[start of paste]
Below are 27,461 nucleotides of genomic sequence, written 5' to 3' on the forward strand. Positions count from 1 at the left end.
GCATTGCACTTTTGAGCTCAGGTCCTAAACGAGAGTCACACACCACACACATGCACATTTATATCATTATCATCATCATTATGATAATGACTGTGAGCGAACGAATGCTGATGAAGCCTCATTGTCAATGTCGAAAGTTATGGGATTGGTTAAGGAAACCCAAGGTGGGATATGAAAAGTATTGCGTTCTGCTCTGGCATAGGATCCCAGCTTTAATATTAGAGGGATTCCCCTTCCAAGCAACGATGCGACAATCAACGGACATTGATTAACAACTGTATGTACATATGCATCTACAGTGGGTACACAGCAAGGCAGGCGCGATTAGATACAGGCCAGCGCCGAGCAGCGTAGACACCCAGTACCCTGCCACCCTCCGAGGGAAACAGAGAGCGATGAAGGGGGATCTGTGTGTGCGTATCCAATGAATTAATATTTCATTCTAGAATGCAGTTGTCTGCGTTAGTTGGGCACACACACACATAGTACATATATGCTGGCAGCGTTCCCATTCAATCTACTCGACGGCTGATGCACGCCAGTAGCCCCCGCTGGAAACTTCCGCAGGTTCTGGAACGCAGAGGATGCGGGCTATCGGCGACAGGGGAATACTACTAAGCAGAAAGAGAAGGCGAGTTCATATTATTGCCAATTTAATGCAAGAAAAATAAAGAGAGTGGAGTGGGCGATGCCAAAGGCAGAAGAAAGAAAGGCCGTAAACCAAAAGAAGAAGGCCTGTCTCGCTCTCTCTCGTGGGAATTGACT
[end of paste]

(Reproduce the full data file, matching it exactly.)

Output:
Below are 27,461 nucleotides of genomic sequence, written 5' to 3' on the forward strand. Positions count from 1 at the left end.
GCATTGCACTTTTGAGCTCAGGTCCTAAACGAGAGTCACACACCACACACATGCACATTTATATCATTATCATCATCATTATGATAATGACTGTGAGCGAACGAATGCTGATGAAGCCTCATTGTCAATGTCGAAAGTTATGGGATTGGTTAAGGAAACCCAAGGTGGGATATGAAAAGTATTGCGTTCTGCTCTGGCATAGGATCCCAGCTTTAATATTAGAGGGATTCCCCTTCCAAGCAACGATGCGACAATCAACGGACATTGATTAACAACTGTATGTACATATGCATCTACAGTGGGTACACAGCAAGGCAGGCGCGATTAGATACAGGCCAGCGCCGAGCAGCGTAGACACCCAGTACCCTGCCACCCTCCGAGGGAAACAGAGAGCGATGAAGGGGGATCTGTGTGTGCGTATCCAATGAATTAATATTTCATTCTAGAATGCAGTTGTCTGCGTTAGTTGGGCACACACACACATAGTACATATATGCTGGCAGCGTTCCCATTCAATCTACTCGACGGCTGATGCACGCCAGTAGCCCCCGCTGGAAACTTCCGCAGGTTCTGGAACGCAGAGGATGCGGGCTATCGGCGACAGGGGAATACTACTAAGCAGAAAGAGAAGGCGAGTTCATATTATTGCCAATTTAATGCAAGAAAAATAAAGAGAGTGGAGTGGGCGATGCCAAAGGCAGAAGAAAGAAAGGCCGTAAACCAAAAGAAGAAGGCCTGTCTCGCTCTCTCTCGTGGGAATTGACT